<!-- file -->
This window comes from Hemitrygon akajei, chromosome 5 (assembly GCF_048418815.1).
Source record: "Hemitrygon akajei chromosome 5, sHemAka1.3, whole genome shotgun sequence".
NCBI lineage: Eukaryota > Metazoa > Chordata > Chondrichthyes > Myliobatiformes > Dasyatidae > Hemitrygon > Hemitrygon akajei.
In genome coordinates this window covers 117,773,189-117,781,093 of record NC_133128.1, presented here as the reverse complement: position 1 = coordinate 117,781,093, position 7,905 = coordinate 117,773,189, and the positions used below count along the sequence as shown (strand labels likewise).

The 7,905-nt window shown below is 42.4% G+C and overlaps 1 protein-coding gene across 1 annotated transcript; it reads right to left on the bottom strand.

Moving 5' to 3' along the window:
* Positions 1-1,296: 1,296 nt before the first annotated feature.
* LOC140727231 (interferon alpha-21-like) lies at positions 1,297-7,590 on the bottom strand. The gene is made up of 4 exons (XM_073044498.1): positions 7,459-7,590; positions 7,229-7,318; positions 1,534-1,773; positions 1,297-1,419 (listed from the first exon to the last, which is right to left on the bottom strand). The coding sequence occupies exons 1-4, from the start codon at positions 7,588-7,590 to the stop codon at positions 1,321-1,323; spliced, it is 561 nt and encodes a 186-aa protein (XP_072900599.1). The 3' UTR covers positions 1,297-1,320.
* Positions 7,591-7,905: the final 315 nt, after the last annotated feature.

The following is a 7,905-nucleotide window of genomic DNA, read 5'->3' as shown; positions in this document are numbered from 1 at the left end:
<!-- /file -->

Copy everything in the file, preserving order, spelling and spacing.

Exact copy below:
This window comes from Hemitrygon akajei, chromosome 5 (assembly GCF_048418815.1).
Source record: "Hemitrygon akajei chromosome 5, sHemAka1.3, whole genome shotgun sequence".
NCBI lineage: Eukaryota > Metazoa > Chordata > Chondrichthyes > Myliobatiformes > Dasyatidae > Hemitrygon > Hemitrygon akajei.
In genome coordinates this window covers 117,773,189-117,781,093 of record NC_133128.1, presented here as the reverse complement: position 1 = coordinate 117,781,093, position 7,905 = coordinate 117,773,189, and the positions used below count along the sequence as shown (strand labels likewise).

The 7,905-nt window shown below is 42.4% G+C and overlaps 1 protein-coding gene across 1 annotated transcript; it reads right to left on the bottom strand.

Moving 5' to 3' along the window:
* Positions 1-1,296: 1,296 nt before the first annotated feature.
* LOC140727231 (interferon alpha-21-like) lies at positions 1,297-7,590 on the bottom strand. The gene is made up of 4 exons (XM_073044498.1): positions 7,459-7,590; positions 7,229-7,318; positions 1,534-1,773; positions 1,297-1,419 (listed from the first exon to the last, which is right to left on the bottom strand). The coding sequence occupies exons 1-4, from the start codon at positions 7,588-7,590 to the stop codon at positions 1,321-1,323; spliced, it is 561 nt and encodes a 186-aa protein (XP_072900599.1). The 3' UTR covers positions 1,297-1,320.
* Positions 7,591-7,905: the final 315 nt, after the last annotated feature.

The following is a 7,905-nucleotide window of genomic DNA, read 5'->3' as shown; positions in this document are numbered from 1 at the left end: